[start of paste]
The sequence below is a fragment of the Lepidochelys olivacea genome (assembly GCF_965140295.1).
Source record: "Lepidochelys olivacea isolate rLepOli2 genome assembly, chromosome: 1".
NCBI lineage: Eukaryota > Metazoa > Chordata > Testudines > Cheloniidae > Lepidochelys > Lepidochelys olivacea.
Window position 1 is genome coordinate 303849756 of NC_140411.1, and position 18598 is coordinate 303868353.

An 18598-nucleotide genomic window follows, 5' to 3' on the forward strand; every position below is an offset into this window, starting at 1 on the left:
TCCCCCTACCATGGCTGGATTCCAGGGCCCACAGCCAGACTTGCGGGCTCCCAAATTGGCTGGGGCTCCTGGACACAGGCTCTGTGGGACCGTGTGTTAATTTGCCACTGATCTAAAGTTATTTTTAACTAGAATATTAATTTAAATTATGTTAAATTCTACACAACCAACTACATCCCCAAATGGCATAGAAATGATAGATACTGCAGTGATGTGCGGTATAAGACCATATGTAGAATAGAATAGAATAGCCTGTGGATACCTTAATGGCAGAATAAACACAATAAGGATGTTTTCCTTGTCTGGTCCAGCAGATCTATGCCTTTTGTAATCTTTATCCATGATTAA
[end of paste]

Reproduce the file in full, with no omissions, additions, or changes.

The sequence below is a fragment of the Lepidochelys olivacea genome (assembly GCF_965140295.1).
Source record: "Lepidochelys olivacea isolate rLepOli2 genome assembly, chromosome: 1".
NCBI lineage: Eukaryota > Metazoa > Chordata > Testudines > Cheloniidae > Lepidochelys > Lepidochelys olivacea.
Window position 1 is genome coordinate 303849756 of NC_140411.1, and position 18598 is coordinate 303868353.

An 18598-nucleotide genomic window follows, 5' to 3' on the forward strand; every position below is an offset into this window, starting at 1 on the left:
TCCCCCTACCATGGCTGGATTCCAGGGCCCACAGCCAGACTTGCGGGCTCCCAAATTGGCTGGGGCTCCTGGACACAGGCTCTGTGGGACCGTGTGTTAATTTGCCACTGATCTAAAGTTATTTTTAACTAGAATATTAATTTAAATTATGTTAAATTCTACACAACCAACTACATCCCCAAATGGCATAGAAATGATAGATACTGCAGTGATGTGCGGTATAAGACCATATGTAGAATAGAATAGAATAGCCTGTGGATACCTTAATGGCAGAATAAACACAATAAGGATGTTTTCCTTGTCTGGTCCAGCAGATCTATGCCTTTTGTAATCTTTATCCATGATTAA